‘This man is evil’: son testifies during father’s sentencing on family abuse

(Newswatch Group/Bill Kingston, File)

CORNWALL – The son of a man who viciously abused his family for 50 years told a Cornwall courtroom Monday during sentencing, there is “no love from this man to anybody.”

The 83-year-old patriarch, formerly of South Glengarry, was found guilty in June on 24 charges, which included assault, indecent assault, common assault, death threats and mischief, following a trial. Court heard the grim details of the cycle of alcohol-fueled abuse as the family moved to four different homes in Cornwall and South Glengarry. The assaults from the 1960s were not reported until 2016 because the victims kept quiet out of fear or embarrassment.

The abuse included acts of punching, kicking, poking and pushing. In one case, a child was lifted off the ground by their hair while another was kicked down a flight of stairs. Some children were belted – sometimes with the buckle end.

The man and his victims can’t be named because of a court-ordered publication ban.

The son, now a middle-aged man, told the court he has been scarred, suffers from PTSD, severe depression and has nightmares. “When I go to sleep, I breathe very lightly, so I can hear everything, especially him coming to get me,” he said in a victim impact statement.

The victim, who had his hand “busted” with a fireplace poker when he was 30 years old, said his father is “despised” by family, friends and neighbours. “There is no love from him to anybody, including his own children. This man is evil,” the son said.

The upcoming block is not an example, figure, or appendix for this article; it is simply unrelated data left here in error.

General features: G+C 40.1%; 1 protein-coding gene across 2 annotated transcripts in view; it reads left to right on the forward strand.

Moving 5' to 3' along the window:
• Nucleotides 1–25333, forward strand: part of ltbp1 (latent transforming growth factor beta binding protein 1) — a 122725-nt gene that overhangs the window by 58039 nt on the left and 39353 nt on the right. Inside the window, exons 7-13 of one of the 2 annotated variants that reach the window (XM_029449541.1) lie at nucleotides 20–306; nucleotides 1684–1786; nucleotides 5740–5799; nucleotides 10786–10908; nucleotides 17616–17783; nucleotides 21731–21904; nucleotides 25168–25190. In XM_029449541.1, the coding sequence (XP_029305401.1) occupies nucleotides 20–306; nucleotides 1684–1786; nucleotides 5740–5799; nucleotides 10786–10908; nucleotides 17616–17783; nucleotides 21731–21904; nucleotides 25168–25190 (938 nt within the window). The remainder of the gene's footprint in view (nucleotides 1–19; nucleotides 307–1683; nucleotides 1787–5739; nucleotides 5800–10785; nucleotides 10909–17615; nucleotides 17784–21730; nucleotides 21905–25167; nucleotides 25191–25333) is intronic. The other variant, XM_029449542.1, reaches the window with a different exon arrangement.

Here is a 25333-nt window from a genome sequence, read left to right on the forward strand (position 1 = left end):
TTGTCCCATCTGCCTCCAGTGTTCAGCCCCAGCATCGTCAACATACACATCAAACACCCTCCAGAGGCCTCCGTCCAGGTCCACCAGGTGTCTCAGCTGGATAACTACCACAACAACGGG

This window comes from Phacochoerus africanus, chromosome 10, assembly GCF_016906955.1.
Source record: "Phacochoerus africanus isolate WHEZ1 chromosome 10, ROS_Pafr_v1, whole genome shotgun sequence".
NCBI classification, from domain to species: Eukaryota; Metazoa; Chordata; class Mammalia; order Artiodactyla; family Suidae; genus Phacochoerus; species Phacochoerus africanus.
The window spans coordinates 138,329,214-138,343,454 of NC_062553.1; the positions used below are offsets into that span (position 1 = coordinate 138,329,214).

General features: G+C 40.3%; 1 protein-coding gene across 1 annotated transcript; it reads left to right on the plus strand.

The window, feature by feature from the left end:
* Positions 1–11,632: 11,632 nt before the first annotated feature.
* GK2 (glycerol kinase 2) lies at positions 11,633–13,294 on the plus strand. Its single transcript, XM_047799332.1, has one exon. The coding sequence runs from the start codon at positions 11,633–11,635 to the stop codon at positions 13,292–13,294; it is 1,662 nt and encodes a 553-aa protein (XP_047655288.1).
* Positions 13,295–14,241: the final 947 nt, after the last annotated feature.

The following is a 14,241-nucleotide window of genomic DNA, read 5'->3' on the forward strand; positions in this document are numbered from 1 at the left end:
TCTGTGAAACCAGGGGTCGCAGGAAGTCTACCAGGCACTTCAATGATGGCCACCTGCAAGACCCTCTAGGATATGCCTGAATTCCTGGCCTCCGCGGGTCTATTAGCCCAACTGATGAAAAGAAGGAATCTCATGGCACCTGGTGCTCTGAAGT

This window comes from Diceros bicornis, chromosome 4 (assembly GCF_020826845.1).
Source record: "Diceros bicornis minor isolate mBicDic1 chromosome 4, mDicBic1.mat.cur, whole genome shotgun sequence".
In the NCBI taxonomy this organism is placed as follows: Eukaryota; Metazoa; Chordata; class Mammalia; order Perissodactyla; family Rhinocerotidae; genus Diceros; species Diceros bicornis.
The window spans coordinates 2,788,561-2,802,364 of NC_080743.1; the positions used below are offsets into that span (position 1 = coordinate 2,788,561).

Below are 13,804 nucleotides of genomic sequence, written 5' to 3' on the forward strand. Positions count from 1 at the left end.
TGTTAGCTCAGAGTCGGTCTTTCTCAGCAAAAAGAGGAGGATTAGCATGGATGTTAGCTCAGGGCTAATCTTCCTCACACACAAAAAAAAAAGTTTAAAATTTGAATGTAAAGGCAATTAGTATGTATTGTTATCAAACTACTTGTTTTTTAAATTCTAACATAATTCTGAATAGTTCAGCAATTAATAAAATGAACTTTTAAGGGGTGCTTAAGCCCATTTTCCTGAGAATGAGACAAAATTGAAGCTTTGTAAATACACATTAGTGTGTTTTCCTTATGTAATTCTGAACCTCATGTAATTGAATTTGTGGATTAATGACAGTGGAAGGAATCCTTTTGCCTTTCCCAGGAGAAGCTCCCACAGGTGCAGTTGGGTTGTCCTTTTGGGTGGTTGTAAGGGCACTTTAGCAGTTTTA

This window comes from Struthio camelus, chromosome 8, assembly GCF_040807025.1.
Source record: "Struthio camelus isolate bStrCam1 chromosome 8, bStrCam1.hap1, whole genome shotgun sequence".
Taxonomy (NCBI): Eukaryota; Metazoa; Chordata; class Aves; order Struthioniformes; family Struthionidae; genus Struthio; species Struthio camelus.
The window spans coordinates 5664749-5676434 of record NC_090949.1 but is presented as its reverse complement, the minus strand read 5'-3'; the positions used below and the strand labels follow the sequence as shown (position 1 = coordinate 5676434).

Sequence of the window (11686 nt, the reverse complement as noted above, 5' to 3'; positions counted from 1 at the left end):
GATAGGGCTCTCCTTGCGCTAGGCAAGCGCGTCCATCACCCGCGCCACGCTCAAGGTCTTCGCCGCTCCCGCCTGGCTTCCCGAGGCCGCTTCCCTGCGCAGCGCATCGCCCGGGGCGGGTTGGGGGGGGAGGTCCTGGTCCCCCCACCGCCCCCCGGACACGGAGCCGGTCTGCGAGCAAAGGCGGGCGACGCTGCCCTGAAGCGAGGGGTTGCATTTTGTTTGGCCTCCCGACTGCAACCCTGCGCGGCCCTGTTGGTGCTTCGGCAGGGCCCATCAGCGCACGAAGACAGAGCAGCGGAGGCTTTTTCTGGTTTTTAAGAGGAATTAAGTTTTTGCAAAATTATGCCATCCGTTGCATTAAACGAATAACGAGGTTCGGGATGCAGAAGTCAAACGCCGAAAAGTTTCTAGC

Victim impact statements from two other family members were submitted to the court.

The 83-year-old has been in supervised custody since January with an Ottawa community services organization, where he is monitored with an ankle GPS bracelet.

Defence lawyer Paul Lewandowski is asking for a conditional sentence of two years less a day, plus credit for 271 days of pre-trial custody. He argued that his client has been assessed at the “lowest category” to re-offend and has been cooperating at the Ottawa organization, where he could fulfill a conditional sentence. Lewandowski added that a harsher sentence would not be in the public interest to, in all likelihood, have his 83-year-old client “de facto die in jail.”

Lewandowski added that the Crown has taken “the most egregious examples” of case law on family abuse to justify its 12 year sentence.

Crown attorney Isabel Blanchard is seeking 12 years in prison and no credit for pre-trial custody. Blanchard argued the cycle of abuse is “not some isolated incident” and that the elderly man “subjected his family to a life of terror on a regular basis.” The longer the cycle of abuse, the harsher the sentence should be, she explained.

“The passage of time should not prevent this court from imposing a sentence that reflects the seriousness of the crime,” Blanchard said. She called the victim impact statements “very telling. This incident has destroyed a family.” The family unit has since dissolved and members have moved to various areas of Canada and the United States.

The prosecutor said a conditional sentence would send the wrong message that once “you get to a certain age, the consequences won’t be as severe.”

When asked, the elderly man chose not to address the court in his defence.

The case will come back in early December to schedule a date for Judge Rick Leroy to deliver his sentence.

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